Nothing, George Gammell Angell had decided long ago, stirred the heart of a Providence man like the sight of his hometown from the water. The ferry carrying him back to Providence had set out from Newport several hours ago, but as far as George was now concerned, every second spent at sea was a second too long.
Hideous secrets uncovered in the latter years of his life and the horrors he had witnessed aboard the rotted hulk of the Persephone in Kingsport’s mist-haunted waters had soured any pleasure he might previously have taken in the slap of the sea on the ship’s hull or the rolling sway of its onward motion.
George stood at the starboard rail of the chugging ferry as it bullied its way through the heavy swells of Narranganset Bay, staring out over the rambling colonial townhouses of East Providence with a look of wistful longing. Like great Rome of antiquity, Providence was built on seven hills, a comparison President Faunce of Brown University was never shy of reminding his staff in faculty meetings when he perceived standards were slipping.
George’s own modest dwelling on Williams Street stood at the top of a precipitous climb from the wharfs, and his researches had taken him from its comforting warmth for too long. Though this visit promised to be just as brief as the last, there was still something uplifting in returning to any place that had earned the name home.
A freezing November wind cut across the bay, and George’s long, woollen coat was pulled tightly about his ninety-two year old frame. A fleece-lined deerstalker was pulled down over his ears, and his careworn features were canyoned by lines of age and unwished-for knowledge.
George was alone on the forward deck, the weather too inclement for his few fellow travellers, and he took pleasure in the solitude. The ferry was almost entirely empty. Only a few passengers were making their way back to the mainland: a studious looking young man, a drunken man and wife who argued constantly, and a few burly nautical types of indeterminate heritage.
The wealthy elite of America summered in Newport’s great mansions, but the brief social season had long since passed and the likes of the Astors and the Vanderbilts had returned to the fashionable parlours of New York, where thick walls and intransigent doormen kept the cold and unwashed at bay.
A boisterous wave struck the ferry’s hull, the cold spray stinging George’s face and causing him to almost lose his grip on the tin lockbox held tight to his chest. The contents of the box were more valuable than any Texan oilman’s fortune, more dangerous than any anarchist’s bomb and more hateful than anything penned by Donatien François or von Juntz.
They were also what had driven George to make the unseasonable crossing to Newport.
For the briefest moment, George was tempted to release his grip on the box, to let its contents fall into the ocean and be erased from the sight of Man. Perhaps it would be better for the ink to run, the words to be obliterated and the paper to disintegrate than allow such knowledge to exist a moment longer. The temptation passed, and George clamped down on his flight of fantasy, knowing it to be the result of a momentary weakness brought on by soul-sick weariness.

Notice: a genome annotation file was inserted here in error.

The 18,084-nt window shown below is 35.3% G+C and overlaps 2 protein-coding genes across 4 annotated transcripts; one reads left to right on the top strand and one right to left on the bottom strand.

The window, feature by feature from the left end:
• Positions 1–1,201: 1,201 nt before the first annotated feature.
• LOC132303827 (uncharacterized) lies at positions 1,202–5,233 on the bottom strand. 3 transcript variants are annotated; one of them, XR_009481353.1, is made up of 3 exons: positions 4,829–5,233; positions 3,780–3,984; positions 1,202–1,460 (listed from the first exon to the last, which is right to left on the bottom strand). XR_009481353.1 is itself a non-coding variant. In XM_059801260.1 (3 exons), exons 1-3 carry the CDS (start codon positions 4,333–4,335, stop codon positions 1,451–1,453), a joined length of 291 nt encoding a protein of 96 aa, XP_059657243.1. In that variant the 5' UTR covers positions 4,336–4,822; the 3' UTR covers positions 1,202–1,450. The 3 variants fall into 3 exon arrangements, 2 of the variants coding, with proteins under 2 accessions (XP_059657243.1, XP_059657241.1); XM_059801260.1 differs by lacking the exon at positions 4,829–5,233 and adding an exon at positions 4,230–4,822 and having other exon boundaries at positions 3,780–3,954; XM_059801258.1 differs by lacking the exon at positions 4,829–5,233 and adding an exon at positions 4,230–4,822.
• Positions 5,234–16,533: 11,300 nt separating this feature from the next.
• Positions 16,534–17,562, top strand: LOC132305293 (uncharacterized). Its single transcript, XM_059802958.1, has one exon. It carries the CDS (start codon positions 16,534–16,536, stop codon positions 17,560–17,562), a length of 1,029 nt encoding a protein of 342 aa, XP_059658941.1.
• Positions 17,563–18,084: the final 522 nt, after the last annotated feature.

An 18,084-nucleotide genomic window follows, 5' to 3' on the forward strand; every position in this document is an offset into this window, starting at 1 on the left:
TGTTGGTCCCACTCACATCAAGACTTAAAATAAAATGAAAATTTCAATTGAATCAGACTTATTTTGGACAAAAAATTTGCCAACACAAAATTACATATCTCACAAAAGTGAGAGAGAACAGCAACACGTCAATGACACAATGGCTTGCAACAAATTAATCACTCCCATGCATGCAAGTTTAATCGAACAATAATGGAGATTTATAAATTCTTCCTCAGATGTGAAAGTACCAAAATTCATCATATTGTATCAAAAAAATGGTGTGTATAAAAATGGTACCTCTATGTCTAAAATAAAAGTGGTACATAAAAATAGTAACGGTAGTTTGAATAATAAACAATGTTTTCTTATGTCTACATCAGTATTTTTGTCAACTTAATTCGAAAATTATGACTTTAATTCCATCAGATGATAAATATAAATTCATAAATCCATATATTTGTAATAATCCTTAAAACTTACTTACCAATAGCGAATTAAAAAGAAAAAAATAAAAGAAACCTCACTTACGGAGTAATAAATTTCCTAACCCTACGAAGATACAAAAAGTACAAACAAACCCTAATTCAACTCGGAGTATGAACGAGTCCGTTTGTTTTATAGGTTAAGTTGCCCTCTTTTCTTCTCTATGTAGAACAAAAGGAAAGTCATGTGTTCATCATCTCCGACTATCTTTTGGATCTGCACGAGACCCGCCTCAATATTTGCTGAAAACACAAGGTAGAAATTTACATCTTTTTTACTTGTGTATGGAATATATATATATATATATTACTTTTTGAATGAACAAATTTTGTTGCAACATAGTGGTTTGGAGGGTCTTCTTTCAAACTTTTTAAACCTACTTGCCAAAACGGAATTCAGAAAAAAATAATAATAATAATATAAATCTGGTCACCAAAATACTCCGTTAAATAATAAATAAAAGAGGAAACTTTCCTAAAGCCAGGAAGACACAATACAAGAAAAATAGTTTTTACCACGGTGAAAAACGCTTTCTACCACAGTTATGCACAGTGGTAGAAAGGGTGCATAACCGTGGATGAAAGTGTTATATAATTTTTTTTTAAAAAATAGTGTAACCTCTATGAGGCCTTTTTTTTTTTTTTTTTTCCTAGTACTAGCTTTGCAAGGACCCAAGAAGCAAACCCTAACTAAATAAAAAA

The box contained George’s most important revelations pertaining to the damnable Cthulhu cult, and had until this morning resided in a safe held in the Harrison Room of Newport’s Redwood Library and Athenaeum on Bellevue Avenue. Upon returning to Providence from Arkham via Boston, George had swiftly returned home to obtain a change of clothes and the key to the box. Wasting no time at all, he had hurried downhill to the docks and boarded a ferry to Newport.
A cab had taken him to the Grecian-fronted library, where he had met with its curator, Lavinia Shrewsbury, the younger sister of Miskatonic’s celebrated – and currently in absentia – anthropologist, Laban Shrewsbury. George first met Lavinia when Laban was visiting Providence in 1910 to take part in a symposium on the ritual customs of primitive cultures, and had brought his sister to dinner one night.
Despite her tender years, Lavinia had proven to be a vivacious, well-rounded woman with an enquiring mind and studious demeanour. She had enthusiastically taken part in the discussions surrounding her brother’s proposed plan to journey overseas to study the myth cycles of Pacific islanders, and George had maintained a semi-regular correspondence with Miss Shrewsbury over the years. A mutual respect existed between them, comparable to that of a proud father and devoted daughter.
Before travelling north to investigate the host of bones washed up on Kingsport’s beaches, George had deposited the box of his findings with Lavinia, together with strict instructions that it be passed to his grandnephew, Francis Wayland Thurston, in the event of his death. Though reluctant to be custodian of such a morbid instruction, Lavinia had nevertheless agreed and secured the box in the library’s safe.